Based on a recommendation by the Minister’s Opioid Emergency Response Commission, the government is providing a $560,000 grant to Punjabi Community Health Services to provide culturally respectful harm-reduction services for people who use substances, as well as support for their families.
“Information on opioid use and treatment needs to be accessible to all Albertans at risk of opioid overdose, while supporting and respecting as many cultures and languages as possible. We're pleased Punjabi Community Health Services will be a bridge between South Asian citizens and Alberta’s health system, supporting access to harm-reduction and treatment services.”
"Drugs and substance abuse lead to self-destructive and isolating lifestyles which hurt individuals, families and communities alike. Starting a conversation about substance use in the family or community can be difficult for many reasons, but it’s a vital first step in getting a loved one out of harm’s way. This funding underscores the need for these difficult conversations, and will save lives by ensuring that help is available to those in need.”
Punjabi Community Health Services, which operates out of the Genesis Centre in northeast Calgary, has seen an increase in people seeking help for problematic substance use. With the grant, it will hire two new case managers who can speak several South Asian languages such as Punjabi, Urdu and Hindi. They will provide counselling and work as patient navigators, linking individuals and their families with lifesaving harm-reduction services, physicians and other opioid-related services and treatment options. Work will include:
- A support group for people with opioid dependency.
- Development of a peer mentorship program where people with lived experience mentor individuals and families affected by substance use.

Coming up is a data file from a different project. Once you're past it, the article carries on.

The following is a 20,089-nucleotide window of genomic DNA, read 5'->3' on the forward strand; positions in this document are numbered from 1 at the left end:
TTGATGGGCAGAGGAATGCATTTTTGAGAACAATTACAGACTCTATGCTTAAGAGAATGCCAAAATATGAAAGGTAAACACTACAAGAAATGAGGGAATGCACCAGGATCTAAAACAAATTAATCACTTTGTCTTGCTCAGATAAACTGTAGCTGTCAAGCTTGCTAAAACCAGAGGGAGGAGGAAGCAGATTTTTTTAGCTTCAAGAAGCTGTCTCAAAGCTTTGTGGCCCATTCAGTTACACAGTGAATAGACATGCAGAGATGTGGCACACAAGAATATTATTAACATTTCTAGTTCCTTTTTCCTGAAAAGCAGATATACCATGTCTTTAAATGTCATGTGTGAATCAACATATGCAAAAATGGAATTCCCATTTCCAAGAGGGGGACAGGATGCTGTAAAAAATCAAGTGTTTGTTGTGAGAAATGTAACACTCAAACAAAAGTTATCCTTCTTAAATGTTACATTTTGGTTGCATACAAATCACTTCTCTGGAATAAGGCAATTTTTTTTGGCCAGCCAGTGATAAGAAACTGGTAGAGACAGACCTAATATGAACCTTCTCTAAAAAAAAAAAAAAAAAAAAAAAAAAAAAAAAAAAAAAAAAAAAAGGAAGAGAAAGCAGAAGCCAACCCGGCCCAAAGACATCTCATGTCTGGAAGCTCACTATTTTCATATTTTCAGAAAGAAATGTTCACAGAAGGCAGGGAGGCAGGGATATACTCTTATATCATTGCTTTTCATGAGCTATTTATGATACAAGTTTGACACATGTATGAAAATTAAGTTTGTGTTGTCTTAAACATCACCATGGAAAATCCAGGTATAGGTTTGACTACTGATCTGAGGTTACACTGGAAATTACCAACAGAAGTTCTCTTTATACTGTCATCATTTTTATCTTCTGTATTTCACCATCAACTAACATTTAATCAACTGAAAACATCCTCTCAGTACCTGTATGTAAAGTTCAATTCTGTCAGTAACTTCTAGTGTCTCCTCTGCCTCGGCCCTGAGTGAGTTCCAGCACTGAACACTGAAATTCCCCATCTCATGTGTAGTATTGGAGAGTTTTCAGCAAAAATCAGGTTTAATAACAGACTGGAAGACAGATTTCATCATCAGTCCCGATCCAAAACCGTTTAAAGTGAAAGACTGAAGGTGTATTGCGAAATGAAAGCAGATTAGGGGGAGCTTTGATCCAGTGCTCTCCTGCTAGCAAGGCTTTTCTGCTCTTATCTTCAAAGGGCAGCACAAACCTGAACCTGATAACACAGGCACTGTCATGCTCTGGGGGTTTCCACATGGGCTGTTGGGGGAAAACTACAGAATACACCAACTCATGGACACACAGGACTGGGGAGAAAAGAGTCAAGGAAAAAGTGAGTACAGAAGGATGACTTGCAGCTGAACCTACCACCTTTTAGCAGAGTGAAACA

- Creation of hubs to support youth affected by substance use.
“The Government of Alberta has made a groundbreaking investment that will save lives. Together, we will impact the opioid crisis through our robust, culturally relevant harm-reduction programs.”
Punjabi Community Health Services will also distribute take-home naloxone kits and offer community awareness workshops to help people from the South Asian community better understand and support friends and family members affected by opioid use.
“Over the past years, Punjabi Community Health Services has seen an increase of those suffering from a substance-use disorder. The opioid program will significantly impact the lives of our clients by addressing the complex issues related to opioid addiction. We look forward to creating trusted relationships with our clients and providing access to services for those who have been suffering far too long.”
The 2016 census reported that close to 27,000 people in Calgary speak Punjabi at home and more than 10,600 speak Urdu at home. As part of its continued work to increase access to opioid treatment and services across Alberta, the government has translated opioid-related information into 10 languages, including Punjabi and Urdu. The printable documents include details on how to recognize and respond to an opioid overdose, where to get free naloxone kits and where to access Suboxone or methadone treatment through opioid dependency clinics.
There have been more fentanyl-related deaths in Calgary than in any other major cities in the province. As of Sept. 30, 2017, 170 people in the city have died from an apparent fentanyl-related overdose. This fall, the government expanded access to opioid treatment in Calgary by adding new spaces to help treat more than 1,100 new patients annually.